One of the earliest idle-fund parking lots was a bank certificate of deposit. They're still worth looking into, particularly since many banks can now be persuaded to pay a few percentage points more than standard rates in order to win a deposit of $100,000 or more. A CD is issued for terms ranging from 14 days to several years, with interest rates increasing for the longer maturities as they do with many interest-bearing vehicles these days. A certificate of deposit is not gold-plated, however. It is insured up to $100,000; anything beyond that is only as good as the bank that issues it -- and in this recent recession, there already have been a few quiet bank failures. A certificate of deposit can pay monthly interest but usually pays at maturity. If monthly, this interest should be withdrawn and reinvested, and not left idle in a checking account.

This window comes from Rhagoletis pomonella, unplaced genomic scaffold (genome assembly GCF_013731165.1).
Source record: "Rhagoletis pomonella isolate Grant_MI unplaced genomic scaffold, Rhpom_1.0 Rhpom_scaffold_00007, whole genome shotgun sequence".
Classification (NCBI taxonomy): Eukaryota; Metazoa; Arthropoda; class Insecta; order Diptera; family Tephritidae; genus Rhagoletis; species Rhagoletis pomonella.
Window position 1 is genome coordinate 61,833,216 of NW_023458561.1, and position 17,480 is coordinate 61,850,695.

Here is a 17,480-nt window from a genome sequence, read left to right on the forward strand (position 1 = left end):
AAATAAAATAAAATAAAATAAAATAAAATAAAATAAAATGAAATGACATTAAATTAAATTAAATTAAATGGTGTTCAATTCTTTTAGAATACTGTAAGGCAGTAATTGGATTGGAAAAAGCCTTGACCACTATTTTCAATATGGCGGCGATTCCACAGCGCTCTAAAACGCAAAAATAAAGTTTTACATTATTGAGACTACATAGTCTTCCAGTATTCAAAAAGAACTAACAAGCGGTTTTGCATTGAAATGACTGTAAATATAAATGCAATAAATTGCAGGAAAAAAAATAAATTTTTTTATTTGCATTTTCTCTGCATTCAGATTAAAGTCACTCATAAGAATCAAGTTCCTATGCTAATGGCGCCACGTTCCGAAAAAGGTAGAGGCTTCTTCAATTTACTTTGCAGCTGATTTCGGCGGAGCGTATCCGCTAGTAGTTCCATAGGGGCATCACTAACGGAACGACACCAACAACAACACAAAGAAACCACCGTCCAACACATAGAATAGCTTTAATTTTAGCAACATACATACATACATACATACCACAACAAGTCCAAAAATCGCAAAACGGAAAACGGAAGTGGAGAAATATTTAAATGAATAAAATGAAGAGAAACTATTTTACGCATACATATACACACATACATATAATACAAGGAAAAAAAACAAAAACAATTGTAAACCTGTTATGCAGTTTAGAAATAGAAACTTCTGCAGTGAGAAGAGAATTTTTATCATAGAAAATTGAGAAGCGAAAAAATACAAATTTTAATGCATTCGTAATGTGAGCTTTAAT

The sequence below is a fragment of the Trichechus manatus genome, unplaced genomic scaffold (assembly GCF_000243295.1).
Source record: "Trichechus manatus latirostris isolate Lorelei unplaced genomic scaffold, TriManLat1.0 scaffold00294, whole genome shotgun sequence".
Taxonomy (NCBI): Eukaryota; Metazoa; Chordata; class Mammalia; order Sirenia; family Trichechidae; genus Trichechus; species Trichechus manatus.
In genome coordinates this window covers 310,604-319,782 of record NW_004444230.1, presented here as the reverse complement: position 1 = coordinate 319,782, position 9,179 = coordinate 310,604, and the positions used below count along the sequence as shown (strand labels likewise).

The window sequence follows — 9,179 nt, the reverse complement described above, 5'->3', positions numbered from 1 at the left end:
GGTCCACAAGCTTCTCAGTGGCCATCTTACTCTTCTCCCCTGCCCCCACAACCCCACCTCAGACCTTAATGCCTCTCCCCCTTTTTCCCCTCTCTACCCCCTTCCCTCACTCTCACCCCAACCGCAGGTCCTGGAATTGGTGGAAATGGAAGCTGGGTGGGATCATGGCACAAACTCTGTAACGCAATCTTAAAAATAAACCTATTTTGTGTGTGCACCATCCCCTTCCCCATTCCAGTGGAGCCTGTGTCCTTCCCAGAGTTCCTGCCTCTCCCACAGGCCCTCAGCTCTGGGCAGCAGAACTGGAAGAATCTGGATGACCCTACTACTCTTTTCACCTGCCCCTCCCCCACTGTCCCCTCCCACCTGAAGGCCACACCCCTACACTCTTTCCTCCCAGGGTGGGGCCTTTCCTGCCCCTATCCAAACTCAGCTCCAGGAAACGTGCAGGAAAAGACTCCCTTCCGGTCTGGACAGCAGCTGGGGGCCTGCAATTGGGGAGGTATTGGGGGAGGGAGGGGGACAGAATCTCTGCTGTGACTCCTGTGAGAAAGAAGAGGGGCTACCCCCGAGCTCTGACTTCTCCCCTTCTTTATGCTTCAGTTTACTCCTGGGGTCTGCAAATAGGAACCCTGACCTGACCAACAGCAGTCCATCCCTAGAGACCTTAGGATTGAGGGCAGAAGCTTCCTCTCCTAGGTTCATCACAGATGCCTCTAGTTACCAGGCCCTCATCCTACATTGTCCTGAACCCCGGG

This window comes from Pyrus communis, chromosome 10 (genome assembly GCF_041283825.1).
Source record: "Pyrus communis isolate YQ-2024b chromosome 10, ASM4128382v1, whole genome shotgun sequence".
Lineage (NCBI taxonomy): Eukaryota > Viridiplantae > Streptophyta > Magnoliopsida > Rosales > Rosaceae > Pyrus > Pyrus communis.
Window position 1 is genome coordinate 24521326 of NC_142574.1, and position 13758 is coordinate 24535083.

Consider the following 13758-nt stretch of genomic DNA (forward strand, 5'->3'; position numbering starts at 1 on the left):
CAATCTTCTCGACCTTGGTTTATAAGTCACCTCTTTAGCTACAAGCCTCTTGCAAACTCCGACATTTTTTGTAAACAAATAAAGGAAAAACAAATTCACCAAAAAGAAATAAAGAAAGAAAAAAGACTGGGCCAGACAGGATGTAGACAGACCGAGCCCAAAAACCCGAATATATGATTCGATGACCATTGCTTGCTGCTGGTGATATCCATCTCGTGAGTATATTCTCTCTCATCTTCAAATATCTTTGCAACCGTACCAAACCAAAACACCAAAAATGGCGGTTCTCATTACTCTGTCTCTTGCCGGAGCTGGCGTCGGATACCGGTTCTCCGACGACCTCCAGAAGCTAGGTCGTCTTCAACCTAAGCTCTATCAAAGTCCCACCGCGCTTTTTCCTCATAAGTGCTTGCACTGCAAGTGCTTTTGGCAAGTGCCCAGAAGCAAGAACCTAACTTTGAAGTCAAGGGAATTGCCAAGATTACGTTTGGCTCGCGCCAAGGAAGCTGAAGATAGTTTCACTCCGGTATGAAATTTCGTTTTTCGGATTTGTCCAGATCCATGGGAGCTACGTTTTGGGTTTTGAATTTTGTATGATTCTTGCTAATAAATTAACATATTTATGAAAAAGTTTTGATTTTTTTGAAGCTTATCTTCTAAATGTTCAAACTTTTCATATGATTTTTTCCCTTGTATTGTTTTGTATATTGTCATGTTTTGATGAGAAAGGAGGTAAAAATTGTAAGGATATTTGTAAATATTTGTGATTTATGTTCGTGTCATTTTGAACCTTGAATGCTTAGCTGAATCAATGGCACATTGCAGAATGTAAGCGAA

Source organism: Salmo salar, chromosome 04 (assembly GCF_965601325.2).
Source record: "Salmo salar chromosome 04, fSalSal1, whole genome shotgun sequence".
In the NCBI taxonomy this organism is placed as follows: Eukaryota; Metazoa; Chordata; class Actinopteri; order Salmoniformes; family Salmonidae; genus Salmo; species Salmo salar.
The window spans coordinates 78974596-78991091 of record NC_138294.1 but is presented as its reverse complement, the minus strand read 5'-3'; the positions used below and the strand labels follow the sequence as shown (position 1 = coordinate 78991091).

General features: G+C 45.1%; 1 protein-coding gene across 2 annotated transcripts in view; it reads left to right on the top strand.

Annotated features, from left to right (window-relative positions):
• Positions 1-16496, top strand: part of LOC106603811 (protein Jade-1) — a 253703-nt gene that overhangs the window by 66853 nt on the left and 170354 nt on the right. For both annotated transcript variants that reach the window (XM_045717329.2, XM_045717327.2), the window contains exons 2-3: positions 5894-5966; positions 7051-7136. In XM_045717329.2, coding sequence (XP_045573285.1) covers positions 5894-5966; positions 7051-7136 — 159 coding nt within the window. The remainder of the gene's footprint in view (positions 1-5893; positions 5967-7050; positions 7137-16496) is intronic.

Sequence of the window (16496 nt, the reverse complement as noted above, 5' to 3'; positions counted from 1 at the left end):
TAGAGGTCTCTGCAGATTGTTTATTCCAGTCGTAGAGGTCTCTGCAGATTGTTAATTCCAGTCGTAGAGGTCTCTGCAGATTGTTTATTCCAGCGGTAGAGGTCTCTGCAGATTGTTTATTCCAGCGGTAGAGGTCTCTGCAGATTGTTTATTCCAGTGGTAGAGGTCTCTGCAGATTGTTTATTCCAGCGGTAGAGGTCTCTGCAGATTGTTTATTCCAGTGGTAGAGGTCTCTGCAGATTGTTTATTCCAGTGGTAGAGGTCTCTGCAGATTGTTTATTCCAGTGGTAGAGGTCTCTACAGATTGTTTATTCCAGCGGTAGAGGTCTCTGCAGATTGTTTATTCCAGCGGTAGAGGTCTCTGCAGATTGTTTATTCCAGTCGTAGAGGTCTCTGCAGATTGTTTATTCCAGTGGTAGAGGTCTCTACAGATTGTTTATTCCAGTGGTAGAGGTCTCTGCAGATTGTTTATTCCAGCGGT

A company with $50,000 or more in idle cash and a controller to manage it can invest directly in commercial paper maturing in 30 days or more ($100,000 is needed for shorter terms), rather than go through a money market fund which may pay a lower yield. These investments are similar to CDs but are issued by the financing arms of major corporations such as Ford Motor Credit, rather than banks, to meet short-term borrowing needs. Again, they're backed only by the issuer's underlying credit. Commercial paper is written for terms as short as one day and ranging up to 270 days. There can be three-quarters of a point difference in yields from the same borrower, depending on risk factor and maturity.